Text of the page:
Isaiah 53 is called the "Suffering Servant" chapter, in which Isaiah prophetically describes the suffering of the coming Messiah for the sins of his people. Although crucifixion had not yet even been invented, Isaiah describes what Jesus was to experience some four hundred years later. What interests me today about this text is not the description of Jesus' experience, but the explanation of it. In verses 5, 6, 8, 11, and 12, the reason for this particular man's suffering and death is revealed: he suffers for our sins. It is an amazing declaration: our estrangement from God is so severe that it can be overcome only by a sacrificial death.
In our increasingly secular culture we have all but lost what most of the ancient cultures understood, that not only is there something radically wrong with life (two world wars, Korea, Vietnam, and our current conflicts with radical Islam have dispensed with any illusions we may have that humanity is improving), but also that we as human beings somehow bear responsibility for what has gone wrong. Isaiah, along with the sages of other ancient religions, knows that what is dreadfully wrong bears a human stamp, and that to correct it requires more than minor adjustments of trajectory. Chapter 53 exposes the depth of the problem.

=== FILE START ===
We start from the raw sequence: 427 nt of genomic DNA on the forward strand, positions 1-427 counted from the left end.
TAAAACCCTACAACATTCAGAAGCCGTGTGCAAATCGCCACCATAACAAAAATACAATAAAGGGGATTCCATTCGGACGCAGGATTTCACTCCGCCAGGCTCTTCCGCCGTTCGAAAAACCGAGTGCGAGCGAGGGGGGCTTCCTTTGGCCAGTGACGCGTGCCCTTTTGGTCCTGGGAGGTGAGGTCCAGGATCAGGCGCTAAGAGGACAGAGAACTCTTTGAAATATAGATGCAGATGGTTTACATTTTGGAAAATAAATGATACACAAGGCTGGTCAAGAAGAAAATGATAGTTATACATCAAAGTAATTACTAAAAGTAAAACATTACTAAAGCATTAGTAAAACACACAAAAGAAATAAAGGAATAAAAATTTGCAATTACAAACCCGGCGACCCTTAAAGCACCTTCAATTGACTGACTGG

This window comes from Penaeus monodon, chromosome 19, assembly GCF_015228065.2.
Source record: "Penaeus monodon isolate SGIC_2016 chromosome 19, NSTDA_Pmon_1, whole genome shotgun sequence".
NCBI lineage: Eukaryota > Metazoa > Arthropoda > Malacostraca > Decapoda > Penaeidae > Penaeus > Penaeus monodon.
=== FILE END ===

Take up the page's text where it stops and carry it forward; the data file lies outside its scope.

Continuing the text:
Additionally, in a variety of ways the verses mentioned state clearly that the remedy for this disconnect between God and mankind is found only in the substitutionary death of this chosen Man whom we know to be Jesus Christ. He was pierced for our transgressions (v.5), bears our iniquities (v.11), bore the sin of many (v.12). Isaiah doesn't draw the conclusion, but it is certainly implied: if he bore our sin and guilt, our doing so is a denial of the provision God has made for us. How often have I lived in guilt, accepting the condemnation and accusation brought by the Accuser of the Brethren, the Enemy of our souls? Any time I allow guilt to take root in my heart and mind (even when by my sin it could be considered justifiable), I am denying the provision God has made for me. It's one thing to sin; it's something even more serious to reject the provision for that sin, especially when it was made at such a great cost. Isaiah repeatedly affirms the sacrificial provision. It is up to me to believe in it, to put my trust in it, to reject the accusations of the devil, and to rebuke his lies. Tonight I am grateful for this Scripture, for the truth that God's provision for my sin, past, present, and future, is sufficient enough to enable me to live without guilt in the grace and love of Christ.